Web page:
The Big Punch
|The Big Punch|
Theatrical poster for The Big Punch (1921)
|Directed by||John Ford|
|Written by||John Ford
|Cinematography||Frank B. Good|
|Distributed by||Fox Film Corporation|
|Running time||50 minutes|
The Big Punch is a 1921 American western film directed by John Ford. Its survival status is classified as unknown, which suggests that it is a lost film. In France, the film was known under the title Un homme libre (meaning a free man).
As summarized in a film publication, Buck (Jones) consents to study for the ministry, and before leaving attempts to convince his worthless brother Jed (Curtis) to sober up and stay home with their mother (Lee) during Buck's absence. On the eve of his leaving Buck is implicated in a murder committed by Jed and his gang. Buck serves two years and upon his release completes his study for the ministry before returning home. People ridicule him and laugh at the "jailbird minister," as they call him. During one of his services, his brother and two pals enter the church to hide from the prison officials who are after them. Buck shields them, and they later come to his aid when Flash McGraw (Siegmann), the owner of a dance hall, has lured a Salvation Army girl (Bedford) to his room, and Buck has to fight the whole gang. A girl who believes McGraw is "throwing her over" reveals that McGraw "framed" the murder charge on Jed and his pals. This gives the men their freedom and clears Buck, leaving him free to marry the Salvation Army girl.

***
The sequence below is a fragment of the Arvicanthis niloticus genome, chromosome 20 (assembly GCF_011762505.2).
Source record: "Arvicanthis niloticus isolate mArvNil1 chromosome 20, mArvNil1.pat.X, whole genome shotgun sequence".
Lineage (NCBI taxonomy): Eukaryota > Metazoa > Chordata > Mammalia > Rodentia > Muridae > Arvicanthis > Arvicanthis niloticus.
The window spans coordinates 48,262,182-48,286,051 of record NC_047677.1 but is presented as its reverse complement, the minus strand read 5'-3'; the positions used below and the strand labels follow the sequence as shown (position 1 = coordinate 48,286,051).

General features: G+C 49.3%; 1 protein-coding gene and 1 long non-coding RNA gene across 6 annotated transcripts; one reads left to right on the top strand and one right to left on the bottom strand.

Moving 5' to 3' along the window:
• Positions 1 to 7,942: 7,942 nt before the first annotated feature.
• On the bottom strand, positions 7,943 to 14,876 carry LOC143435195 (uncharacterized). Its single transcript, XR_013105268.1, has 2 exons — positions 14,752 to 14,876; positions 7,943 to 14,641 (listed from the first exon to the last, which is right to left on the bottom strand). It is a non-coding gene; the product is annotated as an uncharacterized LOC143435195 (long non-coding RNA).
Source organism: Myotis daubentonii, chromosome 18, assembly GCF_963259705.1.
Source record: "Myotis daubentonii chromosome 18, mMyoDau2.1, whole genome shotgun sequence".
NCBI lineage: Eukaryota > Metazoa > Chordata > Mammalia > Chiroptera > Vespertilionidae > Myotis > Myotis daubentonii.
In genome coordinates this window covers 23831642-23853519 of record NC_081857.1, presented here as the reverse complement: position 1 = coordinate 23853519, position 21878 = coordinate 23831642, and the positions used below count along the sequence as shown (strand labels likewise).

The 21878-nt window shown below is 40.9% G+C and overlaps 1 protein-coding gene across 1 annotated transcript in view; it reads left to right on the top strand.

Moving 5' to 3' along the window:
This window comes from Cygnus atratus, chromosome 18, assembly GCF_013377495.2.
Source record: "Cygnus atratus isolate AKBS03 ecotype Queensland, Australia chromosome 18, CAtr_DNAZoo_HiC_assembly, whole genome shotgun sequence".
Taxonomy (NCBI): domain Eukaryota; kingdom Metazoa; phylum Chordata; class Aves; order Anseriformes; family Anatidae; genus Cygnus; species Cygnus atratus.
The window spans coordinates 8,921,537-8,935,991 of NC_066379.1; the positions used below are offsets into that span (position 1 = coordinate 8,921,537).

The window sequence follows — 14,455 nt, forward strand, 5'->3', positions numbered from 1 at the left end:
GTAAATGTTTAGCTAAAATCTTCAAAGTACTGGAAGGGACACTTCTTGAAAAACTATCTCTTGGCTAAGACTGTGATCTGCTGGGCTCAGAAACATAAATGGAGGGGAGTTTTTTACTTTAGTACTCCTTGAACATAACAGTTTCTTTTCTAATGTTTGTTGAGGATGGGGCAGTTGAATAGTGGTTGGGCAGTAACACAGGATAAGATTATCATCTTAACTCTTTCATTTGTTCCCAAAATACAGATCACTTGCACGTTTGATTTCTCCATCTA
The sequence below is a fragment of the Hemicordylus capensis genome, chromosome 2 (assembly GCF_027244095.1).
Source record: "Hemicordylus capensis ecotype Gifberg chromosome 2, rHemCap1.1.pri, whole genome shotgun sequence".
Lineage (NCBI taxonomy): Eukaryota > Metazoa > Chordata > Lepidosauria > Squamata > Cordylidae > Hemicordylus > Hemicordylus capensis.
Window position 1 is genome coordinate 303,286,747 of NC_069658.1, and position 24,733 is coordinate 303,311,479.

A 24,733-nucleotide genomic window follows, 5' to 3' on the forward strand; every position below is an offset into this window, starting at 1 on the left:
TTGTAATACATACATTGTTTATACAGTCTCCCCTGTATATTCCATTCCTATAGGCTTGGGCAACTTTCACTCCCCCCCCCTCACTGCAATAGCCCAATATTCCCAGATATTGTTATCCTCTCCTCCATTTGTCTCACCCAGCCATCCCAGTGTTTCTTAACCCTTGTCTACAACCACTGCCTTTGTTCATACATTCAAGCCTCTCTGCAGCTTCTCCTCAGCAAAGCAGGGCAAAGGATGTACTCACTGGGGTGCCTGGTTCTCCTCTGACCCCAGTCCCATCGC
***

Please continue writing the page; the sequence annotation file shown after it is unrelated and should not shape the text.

- Buck Jones as Buck
- Barbara Bedford as Hope Standish
- Jack Curtis as Jed
- George Siegmann as Flash McGraw
- Jack McDonald as Friend of Jed's
- Al Fremont as Friend of Jed's
- Jennie Lee as Buck's Mother
- Edgar Jones as The Sheriff
- Irene Hunt as Dance Hall Girl
- Eleanore Gilmore
- "Progressive Silent Film List: The Big Punch". Silent Era. Retrieved 2008-03-02.
- "The Big Punch: All Right for Program Offering But Star Has Had Better Stories". Film Daily (New York City: Wyd's Films and Film Folks, Inc.) 15 (41): 19. Feb 13, 1921. Retrieved 2014-03-12.
|This 1920s Western film-related article is a stub. You can help Wikipedia by expanding it.|